211-212 (1966). To resolve all inferences in the defendant's favor, Campbell, supra at 398, we will assume that the victim's advances constituted reasonable provocation and that there was some continuing threat to the defendant's well being. The same inferences, however, are insufficient to warrant an involuntary manslaughter instruction. By his own admissions, the defendant deliberately and repeatedly struck the victim, even while the victim was subdued and lying on his back. "The unlawful battery was quite `likely to endanger life,' and hence could not be classified [as] . . . involuntary manslaughter. Plainly the result of the [blows], i.e., physical injury to the deceased, was intended as much as the [blows themselves]. Hence, it cannot be termed merely a `disregard of probable harmful consequences.'" Commonwealth v. Hicks, 356 Mass. 442 , 445 (1969). Having concluded that the defendant was not entitled to an involuntary manslaughter instruction, any deficiencies in the judge's charge on this issue cannot be considered prejudicial. Cf. Commonwealth v. Puleio, 394 Mass. 101 , 105-107 (1985) (failure to define "malice" coupled with an erroneous but more favorable instruction on first degree murder not prejudicial).
Although the defendant now argues that the instruction given on voluntary manslaughter was also inadequate, no objection was taken at trial. Therefore, our review is limited to determining whether the instruction was so flawed as to pose "a substantial risk of a miscarriage of justice." Commonwealth v. Freeman, 352 Mass. 556 , 564 (1967). The instruction contains no such error. [Note 3]
2. Voluntariness of Statements and Waiver of Right to Counsel.
The defendant claims that the judge erred in denying his pretrial motion to suppress the admissions he made to police. He argues the following grounds for suppression: (1) the police violated the defendant's Miranda rights by failing to give a fresh set of warnings before shifting interrogation from the theft of the beeper to the victim's homicide; (2) despite subsequent
Miranda warnings the defendant's statements were tainted by this illegality and therefore inadmissible; (3) the police used the results of an allegedly erroneous polygraph examination to coerce the defendant into making admissions; and (4) in light of these circumstances and the defendant's subnormal intelligence, his waiver of his Miranda rights was ineffective and his subsequent statements involuntary.
After three days of pretrial evidentiary hearings, the judge denied the defendant's motion to suppress without making explicit findings. We recognize that the issue of waiver of the right to counsel (the Miranda issue) is separate and distinct from the issue of the voluntariness of the defendant's statements. See Commonwealth v. Parham, 390 Mass. 833 , 838 (1984); Commonwealth v. Williams, 388 Mass. 846 , 851 (1983); Commonwealth v. Tavares, 385 Mass. 140 , 145, cert. denied, 457 U.S. 1137 (1982). Nevertheless, it is clear from the record, despite the absence of specific findings, that the judge here considered and ruled upon both of these constitutional issues in denying the defendant's motion. In these circumstances, such a denial implies findings "that the defendant understood the Miranda warnings, that he knowingly and intelligently waived his rights thereunder and elected to make the statements in question to the police, and that the statements were made by him freely and voluntarily." Commonwealth v. Garcia, 379 Mass. 422 , 431 (1980). See Parham, supra at 838 ("[J]udge's decision to admit the defendant's statements renders the judge's conclusions as to voluntariness `clearly evident from the record'"). It is also clear that, although the judge was dealing with two distinct issues, all the evidence before him at the pretrial hearing had relevance to both. See Williams, supra at 856 ("totality of relevant circumstances" indicated both validity of waiver and voluntariness of the defendant's statements).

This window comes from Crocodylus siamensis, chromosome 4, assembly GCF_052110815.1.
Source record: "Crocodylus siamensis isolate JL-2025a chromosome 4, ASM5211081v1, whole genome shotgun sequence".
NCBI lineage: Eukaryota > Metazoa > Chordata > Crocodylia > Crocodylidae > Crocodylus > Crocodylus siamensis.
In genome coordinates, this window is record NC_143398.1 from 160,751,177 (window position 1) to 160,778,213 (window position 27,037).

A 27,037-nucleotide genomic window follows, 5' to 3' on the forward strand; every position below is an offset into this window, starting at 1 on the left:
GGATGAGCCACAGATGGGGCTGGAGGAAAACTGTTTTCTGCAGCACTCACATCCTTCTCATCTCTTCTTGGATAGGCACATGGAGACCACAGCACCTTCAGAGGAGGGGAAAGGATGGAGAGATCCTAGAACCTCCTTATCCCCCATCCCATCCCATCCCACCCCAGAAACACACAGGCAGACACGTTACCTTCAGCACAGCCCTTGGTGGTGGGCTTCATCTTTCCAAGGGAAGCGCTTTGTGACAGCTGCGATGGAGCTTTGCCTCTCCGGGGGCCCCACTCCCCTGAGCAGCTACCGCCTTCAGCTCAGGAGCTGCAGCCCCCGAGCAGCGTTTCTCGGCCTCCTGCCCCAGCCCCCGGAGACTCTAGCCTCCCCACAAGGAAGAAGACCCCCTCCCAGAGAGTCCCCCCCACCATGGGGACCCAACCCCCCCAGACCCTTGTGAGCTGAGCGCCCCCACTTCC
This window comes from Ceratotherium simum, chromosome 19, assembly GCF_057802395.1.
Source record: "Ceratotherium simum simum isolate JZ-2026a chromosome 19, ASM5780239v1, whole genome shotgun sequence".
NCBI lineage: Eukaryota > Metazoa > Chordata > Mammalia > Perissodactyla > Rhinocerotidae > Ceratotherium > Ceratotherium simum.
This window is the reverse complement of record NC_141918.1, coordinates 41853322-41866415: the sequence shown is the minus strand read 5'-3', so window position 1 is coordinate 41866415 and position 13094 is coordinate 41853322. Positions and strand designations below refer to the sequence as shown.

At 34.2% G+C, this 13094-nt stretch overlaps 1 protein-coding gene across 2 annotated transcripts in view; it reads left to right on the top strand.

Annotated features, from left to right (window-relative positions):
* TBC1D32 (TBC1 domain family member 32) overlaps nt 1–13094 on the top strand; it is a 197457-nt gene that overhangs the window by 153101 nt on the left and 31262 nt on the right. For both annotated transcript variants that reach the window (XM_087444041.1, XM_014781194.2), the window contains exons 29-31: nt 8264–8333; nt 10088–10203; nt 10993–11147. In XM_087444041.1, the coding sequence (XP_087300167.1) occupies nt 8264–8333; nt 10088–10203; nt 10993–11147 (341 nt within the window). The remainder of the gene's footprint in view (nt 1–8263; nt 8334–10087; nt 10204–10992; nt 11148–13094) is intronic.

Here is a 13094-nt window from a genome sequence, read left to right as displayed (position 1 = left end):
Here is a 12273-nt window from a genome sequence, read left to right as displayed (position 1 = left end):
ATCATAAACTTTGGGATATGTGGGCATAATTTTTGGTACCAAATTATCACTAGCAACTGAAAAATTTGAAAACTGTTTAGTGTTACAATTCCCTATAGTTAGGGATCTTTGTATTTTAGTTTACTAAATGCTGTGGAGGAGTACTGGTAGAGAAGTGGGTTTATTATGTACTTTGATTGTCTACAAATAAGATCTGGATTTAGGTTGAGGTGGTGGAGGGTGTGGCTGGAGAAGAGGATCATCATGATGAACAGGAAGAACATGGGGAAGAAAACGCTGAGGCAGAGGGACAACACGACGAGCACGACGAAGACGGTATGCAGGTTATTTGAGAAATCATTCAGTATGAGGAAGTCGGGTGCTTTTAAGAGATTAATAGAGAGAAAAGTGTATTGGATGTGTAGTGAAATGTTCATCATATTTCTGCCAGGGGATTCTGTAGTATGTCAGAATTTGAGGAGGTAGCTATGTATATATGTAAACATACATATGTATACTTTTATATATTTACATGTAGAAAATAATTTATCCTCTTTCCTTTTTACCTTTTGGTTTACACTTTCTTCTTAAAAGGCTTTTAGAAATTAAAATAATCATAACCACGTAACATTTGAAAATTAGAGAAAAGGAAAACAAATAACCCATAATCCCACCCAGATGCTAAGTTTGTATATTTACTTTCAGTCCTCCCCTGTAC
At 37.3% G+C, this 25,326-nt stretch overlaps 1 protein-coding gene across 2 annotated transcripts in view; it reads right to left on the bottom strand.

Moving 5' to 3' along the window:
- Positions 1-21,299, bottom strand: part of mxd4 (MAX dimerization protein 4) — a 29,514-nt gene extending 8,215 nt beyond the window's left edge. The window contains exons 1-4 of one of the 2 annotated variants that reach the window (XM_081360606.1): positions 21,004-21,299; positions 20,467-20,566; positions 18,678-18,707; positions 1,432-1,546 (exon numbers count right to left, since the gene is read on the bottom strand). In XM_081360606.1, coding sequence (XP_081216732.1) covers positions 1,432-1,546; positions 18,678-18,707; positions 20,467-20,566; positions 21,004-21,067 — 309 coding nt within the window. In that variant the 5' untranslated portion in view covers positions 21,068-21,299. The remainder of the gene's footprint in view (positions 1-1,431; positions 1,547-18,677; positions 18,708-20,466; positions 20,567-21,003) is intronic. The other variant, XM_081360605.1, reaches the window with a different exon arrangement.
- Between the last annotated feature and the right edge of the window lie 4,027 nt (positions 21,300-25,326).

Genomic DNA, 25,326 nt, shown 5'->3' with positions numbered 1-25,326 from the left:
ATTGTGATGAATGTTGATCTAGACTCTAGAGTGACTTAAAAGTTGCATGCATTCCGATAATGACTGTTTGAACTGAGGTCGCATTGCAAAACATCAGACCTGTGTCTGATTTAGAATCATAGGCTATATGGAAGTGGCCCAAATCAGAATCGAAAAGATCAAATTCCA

We first consider whether the police were required to readvise the defendant of his Miranda rights before asking him any questions concerning Lawrence's death. The defendant was initially told that the police were investigating the theft of the beeper and agreed to accompany them to headquarters for
questioning. There he was warned of his Miranda rights and indicated that he understood those rights and was willing to speak with police. After denying that he had stolen the beeper, the defendant was asked whether he knew the victim and admitted that he did. One of the detectives then informed the defendant that the beeper had been found in the victim's apartment and suggested that the defendant was responsible for Lawrence's death. The defendant then admitted taking the beeper and meeting with Lawrence on December 22, 1979, but denied ever fighting with him or going to his apartment. It was only after voluntarily submitting to a polygraph examination and receiving two additional sets of Miranda warnings, that the defendant gave police his version of the events of December 23, 1979.